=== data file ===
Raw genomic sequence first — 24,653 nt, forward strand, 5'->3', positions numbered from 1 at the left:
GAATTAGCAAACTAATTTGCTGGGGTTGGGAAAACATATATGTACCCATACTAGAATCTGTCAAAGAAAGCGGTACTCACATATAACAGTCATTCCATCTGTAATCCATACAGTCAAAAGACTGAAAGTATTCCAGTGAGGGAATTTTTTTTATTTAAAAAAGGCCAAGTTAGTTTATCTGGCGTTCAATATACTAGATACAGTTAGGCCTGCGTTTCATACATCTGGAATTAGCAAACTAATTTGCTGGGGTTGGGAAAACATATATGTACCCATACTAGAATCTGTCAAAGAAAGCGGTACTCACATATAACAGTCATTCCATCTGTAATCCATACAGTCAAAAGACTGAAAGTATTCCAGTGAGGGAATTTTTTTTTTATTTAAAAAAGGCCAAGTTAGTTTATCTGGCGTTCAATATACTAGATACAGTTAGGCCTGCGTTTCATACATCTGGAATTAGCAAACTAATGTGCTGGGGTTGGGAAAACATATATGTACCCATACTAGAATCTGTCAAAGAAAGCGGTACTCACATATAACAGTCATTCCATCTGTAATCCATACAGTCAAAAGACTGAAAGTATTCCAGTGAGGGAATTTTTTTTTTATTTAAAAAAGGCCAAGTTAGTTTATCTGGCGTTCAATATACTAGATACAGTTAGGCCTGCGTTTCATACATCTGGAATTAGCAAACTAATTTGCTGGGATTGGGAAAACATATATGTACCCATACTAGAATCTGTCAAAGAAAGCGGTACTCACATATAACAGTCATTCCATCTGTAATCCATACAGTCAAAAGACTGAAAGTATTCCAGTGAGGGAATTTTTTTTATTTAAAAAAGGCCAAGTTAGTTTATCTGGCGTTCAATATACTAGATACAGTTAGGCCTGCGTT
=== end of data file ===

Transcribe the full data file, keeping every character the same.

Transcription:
Raw genomic sequence first — 24,653 nt, forward strand, 5'->3', positions numbered from 1 at the left:
GAATTAGCAAACTAATTTGCTGGGGTTGGGAAAACATATATGTACCCATACTAGAATCTGTCAAAGAAAGCGGTACTCACATATAACAGTCATTCCATCTGTAATCCATACAGTCAAAAGACTGAAAGTATTCCAGTGAGGGAATTTTTTTTATTTAAAAAAGGCCAAGTTAGTTTATCTGGCGTTCAATATACTAGATACAGTTAGGCCTGCGTTTCATACATCTGGAATTAGCAAACTAATTTGCTGGGGTTGGGAAAACATATATGTACCCATACTAGAATCTGTCAAAGAAAGCGGTACTCACATATAACAGTCATTCCATCTGTAATCCATACAGTCAAAAGACTGAAAGTATTCCAGTGAGGGAATTTTTTTTTTATTTAAAAAAGGCCAAGTTAGTTTATCTGGCGTTCAATATACTAGATACAGTTAGGCCTGCGTTTCATACATCTGGAATTAGCAAACTAATGTGCTGGGGTTGGGAAAACATATATGTACCCATACTAGAATCTGTCAAAGAAAGCGGTACTCACATATAACAGTCATTCCATCTGTAATCCATACAGTCAAAAGACTGAAAGTATTCCAGTGAGGGAATTTTTTTTTTATTTAAAAAAGGCCAAGTTAGTTTATCTGGCGTTCAATATACTAGATACAGTTAGGCCTGCGTTTCATACATCTGGAATTAGCAAACTAATTTGCTGGGATTGGGAAAACATATATGTACCCATACTAGAATCTGTCAAAGAAAGCGGTACTCACATATAACAGTCATTCCATCTGTAATCCATACAGTCAAAAGACTGAAAGTATTCCAGTGAGGGAATTTTTTTTATTTAAAAAAGGCCAAGTTAGTTTATCTGGCGTTCAATATACTAGATACAGTTAGGCCTGCGTT